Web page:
Showrooms of the Champs-Élysées – Feb 2014

On every recent trip to Paris, I have managed to fit in a visit to the car showrooms of the Champs-Élysées, and whilst it is true that all of them are rather hoping that at least a few of the visitors might just want to buy a car, the six showrooms have far more to offer, with a rather good brasserie in the Atelier Renault and plenty of branded merchandise, ranging from models to books and clothing on offer at all of them. They are clearly a popular attraction, with crowds of people thronging through the doors of each of them. The average stay is probably not long, but it is clear that those out to browse the shops that line both sides of this famous Parisian boulevard relish the opportunity to see the latest products not just of France’s three domestic brands, but three others as well. Here is what was on show during my visit in February 2014.


Citroen recently opened a second showroom in the vicinity, called DS World, but sadly it is not open on Sundays. This meant that there was only one Citroen facility to look at, the striking C42 building which is right by the Metro spot from which I emerged onto the Champs-Élysées, and hence the first showroom I visited. C42 is a glass fronted building, so there is plenty of light, especially on what started out as a bright and sunny February morning. The cars on show can be seen in a sort of “tower”, with a display turntable both on and between each floor, with a single car positioned on each. Those who ascend by the stairs rather than the lift get an excellent view of each exhibit, and can go up close to those cars at each full floor increment. There was no particular theme for the cars on show, with a spread between some current production cars, and an array of machines from Citroen’s “Conservatoire” collection.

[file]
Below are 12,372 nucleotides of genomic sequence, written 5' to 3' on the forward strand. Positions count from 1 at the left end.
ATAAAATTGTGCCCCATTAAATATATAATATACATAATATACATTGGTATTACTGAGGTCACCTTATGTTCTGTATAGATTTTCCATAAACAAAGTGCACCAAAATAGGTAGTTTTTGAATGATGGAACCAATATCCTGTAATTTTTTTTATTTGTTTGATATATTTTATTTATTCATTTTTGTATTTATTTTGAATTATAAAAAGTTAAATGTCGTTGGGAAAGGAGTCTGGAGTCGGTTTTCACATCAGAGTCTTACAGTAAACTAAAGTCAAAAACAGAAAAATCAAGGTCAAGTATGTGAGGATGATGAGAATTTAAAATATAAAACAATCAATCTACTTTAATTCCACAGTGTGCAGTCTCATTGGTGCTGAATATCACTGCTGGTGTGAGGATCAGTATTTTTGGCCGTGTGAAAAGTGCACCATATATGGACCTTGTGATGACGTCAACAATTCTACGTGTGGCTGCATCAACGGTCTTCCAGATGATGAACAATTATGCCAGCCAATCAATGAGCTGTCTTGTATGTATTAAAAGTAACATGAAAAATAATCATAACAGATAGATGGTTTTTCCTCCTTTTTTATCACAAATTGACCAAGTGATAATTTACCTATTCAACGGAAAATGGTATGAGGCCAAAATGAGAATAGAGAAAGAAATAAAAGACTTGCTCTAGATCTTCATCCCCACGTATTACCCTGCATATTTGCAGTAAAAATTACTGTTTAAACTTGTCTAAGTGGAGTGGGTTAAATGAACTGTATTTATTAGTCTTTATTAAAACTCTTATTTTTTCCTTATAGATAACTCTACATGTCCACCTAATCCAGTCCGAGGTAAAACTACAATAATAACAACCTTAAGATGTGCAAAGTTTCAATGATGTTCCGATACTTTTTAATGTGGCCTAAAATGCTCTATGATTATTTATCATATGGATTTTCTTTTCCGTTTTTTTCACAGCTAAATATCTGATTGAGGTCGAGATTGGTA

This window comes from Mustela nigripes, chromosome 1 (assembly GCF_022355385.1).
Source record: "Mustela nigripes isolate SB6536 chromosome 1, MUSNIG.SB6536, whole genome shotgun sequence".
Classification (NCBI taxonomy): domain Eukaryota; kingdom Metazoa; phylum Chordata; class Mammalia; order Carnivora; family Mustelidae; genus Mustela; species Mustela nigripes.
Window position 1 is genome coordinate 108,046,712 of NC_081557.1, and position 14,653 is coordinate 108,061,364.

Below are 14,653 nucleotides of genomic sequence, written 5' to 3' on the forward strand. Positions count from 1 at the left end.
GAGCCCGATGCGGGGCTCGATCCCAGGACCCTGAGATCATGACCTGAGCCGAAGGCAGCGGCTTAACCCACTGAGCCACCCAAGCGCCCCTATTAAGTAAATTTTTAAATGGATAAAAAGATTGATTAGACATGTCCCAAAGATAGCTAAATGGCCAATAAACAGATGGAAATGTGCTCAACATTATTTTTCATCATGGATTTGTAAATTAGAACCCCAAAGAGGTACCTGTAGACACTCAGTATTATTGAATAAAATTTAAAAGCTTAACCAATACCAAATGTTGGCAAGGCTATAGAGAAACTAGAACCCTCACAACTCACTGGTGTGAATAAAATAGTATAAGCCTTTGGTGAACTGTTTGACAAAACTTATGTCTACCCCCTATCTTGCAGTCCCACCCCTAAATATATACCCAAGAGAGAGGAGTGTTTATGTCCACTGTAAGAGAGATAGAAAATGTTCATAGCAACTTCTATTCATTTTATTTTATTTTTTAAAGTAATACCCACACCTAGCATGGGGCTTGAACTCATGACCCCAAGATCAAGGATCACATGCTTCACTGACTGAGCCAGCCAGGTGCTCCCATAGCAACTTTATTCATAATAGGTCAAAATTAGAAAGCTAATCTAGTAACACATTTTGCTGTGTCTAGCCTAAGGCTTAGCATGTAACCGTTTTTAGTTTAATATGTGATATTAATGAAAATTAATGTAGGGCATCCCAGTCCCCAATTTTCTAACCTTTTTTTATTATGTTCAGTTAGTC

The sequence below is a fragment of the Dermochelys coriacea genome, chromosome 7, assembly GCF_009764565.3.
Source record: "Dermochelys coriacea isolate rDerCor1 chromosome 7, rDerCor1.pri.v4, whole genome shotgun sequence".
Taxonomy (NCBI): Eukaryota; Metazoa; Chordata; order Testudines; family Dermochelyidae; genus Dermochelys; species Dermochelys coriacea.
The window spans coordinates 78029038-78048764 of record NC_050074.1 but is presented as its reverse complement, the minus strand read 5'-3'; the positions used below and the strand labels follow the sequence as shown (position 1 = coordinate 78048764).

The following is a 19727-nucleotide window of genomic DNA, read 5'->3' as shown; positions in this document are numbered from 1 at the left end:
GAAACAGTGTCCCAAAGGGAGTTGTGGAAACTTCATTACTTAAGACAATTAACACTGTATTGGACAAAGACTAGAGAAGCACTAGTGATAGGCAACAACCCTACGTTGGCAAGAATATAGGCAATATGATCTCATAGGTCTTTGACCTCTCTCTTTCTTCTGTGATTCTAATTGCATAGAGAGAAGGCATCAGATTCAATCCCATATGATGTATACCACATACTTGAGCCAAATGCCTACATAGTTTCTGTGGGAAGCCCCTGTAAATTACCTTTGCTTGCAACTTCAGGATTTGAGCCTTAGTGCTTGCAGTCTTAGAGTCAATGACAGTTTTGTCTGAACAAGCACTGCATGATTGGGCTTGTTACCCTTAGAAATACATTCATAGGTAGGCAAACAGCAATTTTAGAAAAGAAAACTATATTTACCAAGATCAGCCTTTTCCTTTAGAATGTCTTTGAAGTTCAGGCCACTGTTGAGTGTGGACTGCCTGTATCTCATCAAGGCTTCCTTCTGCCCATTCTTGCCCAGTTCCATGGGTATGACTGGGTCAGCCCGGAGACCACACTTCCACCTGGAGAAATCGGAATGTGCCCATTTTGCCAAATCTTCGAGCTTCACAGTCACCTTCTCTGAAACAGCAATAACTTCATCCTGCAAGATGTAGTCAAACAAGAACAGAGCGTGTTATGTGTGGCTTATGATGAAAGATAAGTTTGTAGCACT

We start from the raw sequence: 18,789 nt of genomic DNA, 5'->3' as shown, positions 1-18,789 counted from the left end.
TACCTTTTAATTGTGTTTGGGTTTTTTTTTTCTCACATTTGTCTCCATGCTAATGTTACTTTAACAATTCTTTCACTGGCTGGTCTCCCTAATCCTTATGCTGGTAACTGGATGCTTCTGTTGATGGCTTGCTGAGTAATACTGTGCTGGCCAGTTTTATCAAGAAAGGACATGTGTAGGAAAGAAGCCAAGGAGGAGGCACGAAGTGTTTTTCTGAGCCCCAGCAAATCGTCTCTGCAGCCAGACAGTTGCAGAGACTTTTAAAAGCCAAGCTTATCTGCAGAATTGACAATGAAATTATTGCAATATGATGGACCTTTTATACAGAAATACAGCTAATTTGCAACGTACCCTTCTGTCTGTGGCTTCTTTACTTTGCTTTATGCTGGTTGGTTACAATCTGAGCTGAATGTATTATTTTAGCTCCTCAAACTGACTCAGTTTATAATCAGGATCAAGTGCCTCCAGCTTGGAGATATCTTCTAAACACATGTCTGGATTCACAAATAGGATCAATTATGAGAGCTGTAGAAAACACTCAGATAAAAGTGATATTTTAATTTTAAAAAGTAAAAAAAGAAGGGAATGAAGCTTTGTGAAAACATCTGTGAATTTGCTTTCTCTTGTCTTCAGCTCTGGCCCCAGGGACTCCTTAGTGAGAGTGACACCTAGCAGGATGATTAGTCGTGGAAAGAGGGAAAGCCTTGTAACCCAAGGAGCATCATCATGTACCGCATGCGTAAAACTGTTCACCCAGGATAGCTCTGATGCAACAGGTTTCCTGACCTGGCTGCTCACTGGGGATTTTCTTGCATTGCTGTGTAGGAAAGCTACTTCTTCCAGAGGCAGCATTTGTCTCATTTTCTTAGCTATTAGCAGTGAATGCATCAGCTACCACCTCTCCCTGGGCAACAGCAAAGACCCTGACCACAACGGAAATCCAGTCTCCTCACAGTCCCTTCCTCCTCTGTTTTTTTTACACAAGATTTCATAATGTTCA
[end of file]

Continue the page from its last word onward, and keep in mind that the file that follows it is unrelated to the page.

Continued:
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The ground floor exhibit was the Survolt, an all-electric concept car that was first shown at the Geneva Show in 2010.

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In the basement, Citroen’s WRC winning DS3 was on display.

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Up a floor and it was the marque’s second production model, the 1922 Type B2, with Torpedo body, that was on display.

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Production cars available for closer examination were the recently launched C4 Grand Picasso and the DS5.

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Final display cars were DS based, with an 1961 road car joined by the prototype V6 model that was developed for potential rally use.

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What had once been a showroom solely for Abarth and Maserati appeared to have been rebranded, and now contains cars and merchandise from various brands from within the Group. The site’s footprint is small, on a corner of a road at the bottom of the Champs-Élysées, and some of the cars were presented inside a glass case. the reflections from which made photography a challenge.

The Fiat 595 Abarth 50th Anniversary, one of 200 such cars to be produced, was on display in the basement, where the lighting made the matt white paint look more like the Funk White of the regular 500/595 cars.

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Other Fiats included a 500C and a couple of the latest Panda, one of which (the one I could not photograph) was the limited edition Antarctica, produced to mark the 30th anniversary of the 4×4 model.